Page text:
A Heritage

A heritage of a sort.
A heritage of comradeship and suffocation.

The bawling pit-hooter and the god’s   
explosive foray, vengeance, before retreating   
to his throne of sulphur.

Now this black-robed god of fossils
and funerals,
petrifier of underground forests
and flowers,
emerges with his grim retinue
past a pony’s skeleton, past human skulls,
into his half-propped up, empty, carbon colony.

Above, on the brutalised,
unstitched side of a Welsh mountain,
it has to be someone from somewhere else   
who will sing solo

not of the marasmus of the Valleys,   
the pit-wheels that do not turn,   
the pump-house abandoned;

nor of how, after a half-mile fall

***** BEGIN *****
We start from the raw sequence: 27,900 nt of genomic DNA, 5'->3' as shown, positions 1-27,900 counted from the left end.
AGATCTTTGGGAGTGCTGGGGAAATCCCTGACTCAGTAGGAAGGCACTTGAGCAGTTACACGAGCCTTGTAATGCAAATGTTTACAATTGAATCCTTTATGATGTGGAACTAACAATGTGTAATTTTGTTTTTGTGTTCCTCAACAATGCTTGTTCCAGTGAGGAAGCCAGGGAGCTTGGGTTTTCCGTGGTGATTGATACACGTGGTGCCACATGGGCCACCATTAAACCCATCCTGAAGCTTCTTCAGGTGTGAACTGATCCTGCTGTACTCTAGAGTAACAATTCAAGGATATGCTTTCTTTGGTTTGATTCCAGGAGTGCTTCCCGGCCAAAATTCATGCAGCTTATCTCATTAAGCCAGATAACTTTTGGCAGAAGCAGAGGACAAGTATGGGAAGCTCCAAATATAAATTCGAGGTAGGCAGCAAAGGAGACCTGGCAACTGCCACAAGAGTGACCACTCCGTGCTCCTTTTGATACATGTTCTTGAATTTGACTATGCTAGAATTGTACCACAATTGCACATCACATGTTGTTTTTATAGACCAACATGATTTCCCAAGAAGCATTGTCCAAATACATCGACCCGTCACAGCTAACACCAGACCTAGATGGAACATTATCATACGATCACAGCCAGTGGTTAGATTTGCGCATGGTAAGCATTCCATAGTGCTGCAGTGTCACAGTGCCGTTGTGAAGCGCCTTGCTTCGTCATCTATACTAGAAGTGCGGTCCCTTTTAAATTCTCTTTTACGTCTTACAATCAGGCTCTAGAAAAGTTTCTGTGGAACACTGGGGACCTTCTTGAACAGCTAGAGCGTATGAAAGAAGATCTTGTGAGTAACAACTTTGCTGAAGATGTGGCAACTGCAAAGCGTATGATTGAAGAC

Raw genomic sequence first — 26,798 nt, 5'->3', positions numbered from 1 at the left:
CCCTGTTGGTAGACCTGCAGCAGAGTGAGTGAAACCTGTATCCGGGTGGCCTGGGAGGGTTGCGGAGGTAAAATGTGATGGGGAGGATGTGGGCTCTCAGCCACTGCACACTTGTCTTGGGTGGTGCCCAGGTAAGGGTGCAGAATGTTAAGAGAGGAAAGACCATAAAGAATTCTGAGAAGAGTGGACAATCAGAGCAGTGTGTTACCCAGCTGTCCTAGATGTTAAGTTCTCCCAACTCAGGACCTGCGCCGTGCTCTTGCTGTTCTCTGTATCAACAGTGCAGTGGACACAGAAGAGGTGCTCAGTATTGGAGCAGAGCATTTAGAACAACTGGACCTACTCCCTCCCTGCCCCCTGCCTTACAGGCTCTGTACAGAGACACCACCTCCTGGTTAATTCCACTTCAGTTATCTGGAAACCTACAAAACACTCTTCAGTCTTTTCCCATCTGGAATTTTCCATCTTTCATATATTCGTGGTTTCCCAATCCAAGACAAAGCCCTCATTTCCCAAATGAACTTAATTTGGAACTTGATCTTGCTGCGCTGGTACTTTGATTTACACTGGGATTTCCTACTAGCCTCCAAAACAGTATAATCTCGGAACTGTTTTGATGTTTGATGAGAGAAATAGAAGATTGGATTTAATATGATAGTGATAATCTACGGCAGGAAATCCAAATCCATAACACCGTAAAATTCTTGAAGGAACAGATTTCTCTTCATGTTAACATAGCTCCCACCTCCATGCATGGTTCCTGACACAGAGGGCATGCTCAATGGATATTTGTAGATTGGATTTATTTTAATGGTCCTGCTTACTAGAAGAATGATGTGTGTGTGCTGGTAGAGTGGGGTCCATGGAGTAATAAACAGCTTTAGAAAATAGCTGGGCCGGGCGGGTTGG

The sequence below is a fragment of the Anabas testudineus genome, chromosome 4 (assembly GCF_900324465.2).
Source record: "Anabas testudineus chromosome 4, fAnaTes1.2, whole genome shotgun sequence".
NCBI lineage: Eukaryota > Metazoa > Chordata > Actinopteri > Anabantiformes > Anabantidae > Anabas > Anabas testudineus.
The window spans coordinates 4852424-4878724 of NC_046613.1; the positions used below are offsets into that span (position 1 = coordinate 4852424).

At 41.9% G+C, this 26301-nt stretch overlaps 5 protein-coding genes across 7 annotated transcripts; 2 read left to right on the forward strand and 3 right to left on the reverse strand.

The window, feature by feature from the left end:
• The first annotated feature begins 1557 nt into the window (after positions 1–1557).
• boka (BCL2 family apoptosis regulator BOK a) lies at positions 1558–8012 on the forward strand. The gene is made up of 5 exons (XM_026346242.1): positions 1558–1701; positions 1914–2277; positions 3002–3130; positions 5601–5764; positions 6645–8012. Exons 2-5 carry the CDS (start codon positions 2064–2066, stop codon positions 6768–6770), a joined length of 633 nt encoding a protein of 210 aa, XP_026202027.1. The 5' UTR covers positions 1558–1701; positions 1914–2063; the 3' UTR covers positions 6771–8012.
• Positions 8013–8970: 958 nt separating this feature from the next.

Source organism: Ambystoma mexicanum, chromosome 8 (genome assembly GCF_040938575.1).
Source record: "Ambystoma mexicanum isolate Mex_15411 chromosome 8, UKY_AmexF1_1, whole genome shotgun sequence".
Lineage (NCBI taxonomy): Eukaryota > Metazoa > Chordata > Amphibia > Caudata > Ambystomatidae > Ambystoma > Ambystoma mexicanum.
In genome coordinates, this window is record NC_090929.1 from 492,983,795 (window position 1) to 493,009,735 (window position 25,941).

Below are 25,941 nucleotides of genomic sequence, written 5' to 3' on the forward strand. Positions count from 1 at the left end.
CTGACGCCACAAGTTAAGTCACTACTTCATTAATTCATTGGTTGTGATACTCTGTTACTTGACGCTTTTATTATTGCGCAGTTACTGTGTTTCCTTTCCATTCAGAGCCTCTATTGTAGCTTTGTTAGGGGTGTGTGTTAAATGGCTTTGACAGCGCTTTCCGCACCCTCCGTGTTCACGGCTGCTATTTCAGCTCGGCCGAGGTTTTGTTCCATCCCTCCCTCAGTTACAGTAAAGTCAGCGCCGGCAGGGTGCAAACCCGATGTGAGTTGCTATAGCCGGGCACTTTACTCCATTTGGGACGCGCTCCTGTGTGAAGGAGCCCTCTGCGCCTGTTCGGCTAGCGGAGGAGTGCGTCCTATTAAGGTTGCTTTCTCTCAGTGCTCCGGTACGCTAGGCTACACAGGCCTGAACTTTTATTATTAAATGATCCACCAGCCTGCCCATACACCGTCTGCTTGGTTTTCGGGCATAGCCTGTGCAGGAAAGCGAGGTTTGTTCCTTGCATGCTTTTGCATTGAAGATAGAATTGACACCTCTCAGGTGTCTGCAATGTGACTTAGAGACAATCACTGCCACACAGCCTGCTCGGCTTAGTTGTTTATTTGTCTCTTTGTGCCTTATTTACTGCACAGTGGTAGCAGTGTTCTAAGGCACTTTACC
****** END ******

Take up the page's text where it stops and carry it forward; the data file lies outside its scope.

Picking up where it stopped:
regiments of miners’ lamps   
no longer, midge-like,
rise and slip and bob.

Only someone uncommitted,   
someone from somewhere else,   
panorama-high on a coal-tip,   
may jubilantly laud
the re-entry of the exiled god   
into his shadowless kingdom.

He, drunk with methane,
raising a man’s femur like a sceptre;
she, his ravished queen,
admiring the blood-stained black roses
that could not thrive on the plains of Enna.

Dannie Abse, “A Heritage” from New and Collected Poems, published by Hutchinson. Used by permission of The Random House Group Limited, http://www.randomhouse.co.uk.
Source: Arcadia, One Mile (Graywolf Press, 1998)
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